Perusing these articles I come into contact with many people and it has occurred to me that scientific thought has become so vital to our society that we now take it for granted, and in so doing have lost sight of just what science is, and most especially what science is not.
Let us begin with what science is not. Science is not an ideology or a religion. Science is not an orthodoxy, despite how important and ingrained some theories become; more on that much later. Science is not an academic oligarchy, or the prestige of residency. Science--while it may contain and even be motivated by art and artistic thinkers--is not itself an art.
Science is a way of thinking about the Universe in terms of measurable and empirical evidence, ergo science is also a method of testing the same, and it is about that method that I am writing today. It seems so elementary to be going back to this science fair minutiae, but that is only because the scientific method makes so much damned sense that even evangelicals have seized upon it much to our comic relief. We barely think about it anymore and so we have become careless to the extent that a sizable portion of Americans actually believe modern humans walked with dinosaurs despite the overwhelming contradiction found in the fossil record.
Back to the basics we go:
It begins with a question, and not just any question, a question we can build upon and refine. A common example: "Why is the sky blue?" This is the part of science where we build upon what we already know. The question should drive some preliminary research into the topic. What do we already know about the sky? We Google "Why is the sky blue?" We learn right off the sky is what we see looking out into space--which is black--and that between you and the sky is a dense layer of gas called the atmosphere. Perhaps the atmosphere could have something to do with why the sky is blue.
No one is asking us to take the word of the internet without proof, of course. Do we doubt the existence of the atmosphere? Do we wish to see more evidence supporting its existence? This is a perfect opportunity to learn about it. Look up pictures of the Earth as taken from the Apollo missions, or high altitude pictures of the "thin blue line." One important thing about science is mutability. If we see overwhelming evidence in favor of the existence of the atmosphere the scientific thing to do is concede and accept its existence. It is not at all scientific to simply take a contrary position and deny observation for the sake of denial. Follow the evidence.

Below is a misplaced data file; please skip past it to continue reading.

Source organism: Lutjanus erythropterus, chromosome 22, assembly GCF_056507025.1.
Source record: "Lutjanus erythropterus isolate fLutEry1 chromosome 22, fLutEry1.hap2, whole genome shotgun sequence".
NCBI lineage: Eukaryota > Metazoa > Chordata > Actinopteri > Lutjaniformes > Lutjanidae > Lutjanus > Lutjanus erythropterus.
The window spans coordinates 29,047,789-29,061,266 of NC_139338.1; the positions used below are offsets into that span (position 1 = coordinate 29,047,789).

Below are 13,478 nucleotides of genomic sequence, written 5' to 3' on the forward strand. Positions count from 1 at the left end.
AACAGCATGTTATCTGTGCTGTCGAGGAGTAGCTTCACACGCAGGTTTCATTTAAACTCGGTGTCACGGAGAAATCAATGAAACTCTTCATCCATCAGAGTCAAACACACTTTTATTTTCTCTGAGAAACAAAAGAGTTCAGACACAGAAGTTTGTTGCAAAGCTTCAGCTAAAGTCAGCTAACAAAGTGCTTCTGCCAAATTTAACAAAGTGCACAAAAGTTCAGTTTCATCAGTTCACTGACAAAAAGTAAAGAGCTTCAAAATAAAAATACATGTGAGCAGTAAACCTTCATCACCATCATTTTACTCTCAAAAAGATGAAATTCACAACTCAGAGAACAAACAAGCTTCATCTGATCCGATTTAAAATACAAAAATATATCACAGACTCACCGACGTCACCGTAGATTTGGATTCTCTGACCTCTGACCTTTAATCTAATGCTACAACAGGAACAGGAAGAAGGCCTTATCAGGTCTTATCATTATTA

Having learned about the atmosphere we would have learned it is composed of numerous gasses. We could then study these gasses in greater detail, or feeling confident about the evidence thus far we could cut straight to the prevailing answer: visible light is comprised of numerous wavelengths of light that we perceive as colors arrayed in what we call the spectrum of visible light. Light near the blue end of the spectrum is more readily scattered by the molecules comprising the gasses of our atmosphere.
So, when we look at the blue sky what we are seeing is blue light scattered and diffused making the sky look blue, while other wavelengths of light pass without that kind of interaction. We may also be surprised this basic question is still a subject of great debate, but this prevailing theory--called Critical Opalescence--was calculated by Albert Einstein between 1910 and 1911 and correlates with physical observation. There are certainly those who disagree, and it would help if we also defined, "quantitative."
You began with a question: Why is the sky blue? Researching this question you could then refine and focus it. Instead, you could ask: Is critical opalescence really quantitative? With that question you could proceed further by researching Einstein's calculations and testing them for yourself. For this task, however, a hypothesis would be handy.
Until next time!